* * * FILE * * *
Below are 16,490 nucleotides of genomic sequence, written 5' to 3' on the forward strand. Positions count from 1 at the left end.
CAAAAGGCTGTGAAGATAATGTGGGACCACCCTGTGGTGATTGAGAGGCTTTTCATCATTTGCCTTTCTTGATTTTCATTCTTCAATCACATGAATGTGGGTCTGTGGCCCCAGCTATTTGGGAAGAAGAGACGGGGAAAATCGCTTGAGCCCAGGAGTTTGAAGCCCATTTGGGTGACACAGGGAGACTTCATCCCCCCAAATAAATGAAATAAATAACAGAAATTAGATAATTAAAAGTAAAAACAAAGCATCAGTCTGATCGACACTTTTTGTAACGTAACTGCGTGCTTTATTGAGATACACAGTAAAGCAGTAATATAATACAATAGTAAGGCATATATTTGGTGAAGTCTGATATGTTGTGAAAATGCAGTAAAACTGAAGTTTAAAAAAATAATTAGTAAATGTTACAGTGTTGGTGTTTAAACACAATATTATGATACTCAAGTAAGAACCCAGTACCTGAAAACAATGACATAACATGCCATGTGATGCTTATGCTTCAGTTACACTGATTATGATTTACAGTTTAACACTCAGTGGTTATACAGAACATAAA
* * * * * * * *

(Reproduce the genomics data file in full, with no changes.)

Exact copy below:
Below are 16,490 nucleotides of genomic sequence, written 5' to 3' on the forward strand. Positions count from 1 at the left end.
CAAAAGGCTGTGAAGATAATGTGGGACCACCCTGTGGTGATTGAGAGGCTTTTCATCATTTGCCTTTCTTGATTTTCATTCTTCAATCACATGAATGTGGGTCTGTGGCCCCAGCTATTTGGGAAGAAGAGACGGGGAAAATCGCTTGAGCCCAGGAGTTTGAAGCCCATTTGGGTGACACAGGGAGACTTCATCCCCCCAAATAAATGAAATAAATAACAGAAATTAGATAATTAAAAGTAAAAACAAAGCATCAGTCTGATCGACACTTTTTGTAACGTAACTGCGTGCTTTATTGAGATACACAGTAAAGCAGTAATATAATACAATAGTAAGGCATATATTTGGTGAAGTCTGATATGTTGTGAAAATGCAGTAAAACTGAAGTTTAAAAAAATAATTAGTAAATGTTACAGTGTTGGTGTTTAAACACAATATTATGATACTCAAGTAAGAACCCAGTACCTGAAAACAATGACATAACATGCCATGTGATGCTTATGCTTCAGTTACACTGATTATGATTTACAGTTTAACACTCAGTGGTTATACAGAACATAAA